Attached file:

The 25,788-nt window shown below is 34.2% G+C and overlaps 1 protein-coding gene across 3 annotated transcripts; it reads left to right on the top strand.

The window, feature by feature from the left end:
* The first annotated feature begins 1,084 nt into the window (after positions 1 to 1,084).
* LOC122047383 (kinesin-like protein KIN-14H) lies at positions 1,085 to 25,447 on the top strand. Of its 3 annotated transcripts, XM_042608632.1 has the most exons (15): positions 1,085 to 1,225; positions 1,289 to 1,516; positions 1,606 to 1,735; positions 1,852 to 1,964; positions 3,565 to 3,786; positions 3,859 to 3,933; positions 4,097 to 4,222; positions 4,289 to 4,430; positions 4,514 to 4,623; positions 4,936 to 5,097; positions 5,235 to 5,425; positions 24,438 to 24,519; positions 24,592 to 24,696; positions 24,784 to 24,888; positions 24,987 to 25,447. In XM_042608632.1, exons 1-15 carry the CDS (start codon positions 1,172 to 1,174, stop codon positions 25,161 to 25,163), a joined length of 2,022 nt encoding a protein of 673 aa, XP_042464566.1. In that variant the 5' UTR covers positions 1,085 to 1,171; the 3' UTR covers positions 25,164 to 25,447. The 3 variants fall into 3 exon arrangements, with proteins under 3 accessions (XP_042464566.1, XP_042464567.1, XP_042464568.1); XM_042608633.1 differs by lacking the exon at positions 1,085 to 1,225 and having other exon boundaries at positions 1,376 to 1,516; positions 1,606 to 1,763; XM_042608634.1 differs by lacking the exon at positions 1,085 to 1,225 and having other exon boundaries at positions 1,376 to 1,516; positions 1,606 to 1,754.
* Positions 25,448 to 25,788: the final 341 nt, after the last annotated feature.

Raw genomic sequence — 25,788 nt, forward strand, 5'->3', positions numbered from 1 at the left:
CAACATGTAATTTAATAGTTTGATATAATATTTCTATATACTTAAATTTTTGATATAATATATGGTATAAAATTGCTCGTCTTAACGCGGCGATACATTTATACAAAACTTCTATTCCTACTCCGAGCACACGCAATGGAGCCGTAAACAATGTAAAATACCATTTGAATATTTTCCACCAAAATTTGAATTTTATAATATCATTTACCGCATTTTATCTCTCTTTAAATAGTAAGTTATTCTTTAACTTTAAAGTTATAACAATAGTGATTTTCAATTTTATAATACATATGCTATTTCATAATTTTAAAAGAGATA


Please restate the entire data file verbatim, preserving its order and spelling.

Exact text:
The 25,788-nt window shown below is 34.2% G+C and overlaps 1 protein-coding gene across 3 annotated transcripts; it reads left to right on the top strand.

The window, feature by feature from the left end:
* The first annotated feature begins 1,084 nt into the window (after positions 1 to 1,084).
* LOC122047383 (kinesin-like protein KIN-14H) lies at positions 1,085 to 25,447 on the top strand. Of its 3 annotated transcripts, XM_042608632.1 has the most exons (15): positions 1,085 to 1,225; positions 1,289 to 1,516; positions 1,606 to 1,735; positions 1,852 to 1,964; positions 3,565 to 3,786; positions 3,859 to 3,933; positions 4,097 to 4,222; positions 4,289 to 4,430; positions 4,514 to 4,623; positions 4,936 to 5,097; positions 5,235 to 5,425; positions 24,438 to 24,519; positions 24,592 to 24,696; positions 24,784 to 24,888; positions 24,987 to 25,447. In XM_042608632.1, exons 1-15 carry the CDS (start codon positions 1,172 to 1,174, stop codon positions 25,161 to 25,163), a joined length of 2,022 nt encoding a protein of 673 aa, XP_042464566.1. In that variant the 5' UTR covers positions 1,085 to 1,171; the 3' UTR covers positions 25,164 to 25,447. The 3 variants fall into 3 exon arrangements, with proteins under 3 accessions (XP_042464566.1, XP_042464567.1, XP_042464568.1); XM_042608633.1 differs by lacking the exon at positions 1,085 to 1,225 and having other exon boundaries at positions 1,376 to 1,516; positions 1,606 to 1,763; XM_042608634.1 differs by lacking the exon at positions 1,085 to 1,225 and having other exon boundaries at positions 1,376 to 1,516; positions 1,606 to 1,754.
* Positions 25,448 to 25,788: the final 341 nt, after the last annotated feature.

Raw genomic sequence — 25,788 nt, forward strand, 5'->3', positions numbered from 1 at the left:
CAACATGTAATTTAATAGTTTGATATAATATTTCTATATACTTAAATTTTTGATATAATATATGGTATAAAATTGCTCGTCTTAACGCGGCGATACATTTATACAAAACTTCTATTCCTACTCCGAGCACACGCAATGGAGCCGTAAACAATGTAAAATACCATTTGAATATTTTCCACCAAAATTTGAATTTTATAATATCATTTACCGCATTTTATCTCTCTTTAAATAGTAAGTTATTCTTTAACTTTAAAGTTATAACAATAGTGATTTTCAATTTTATAATACATATGCTATTTCATAATTTTAAAAGAGATA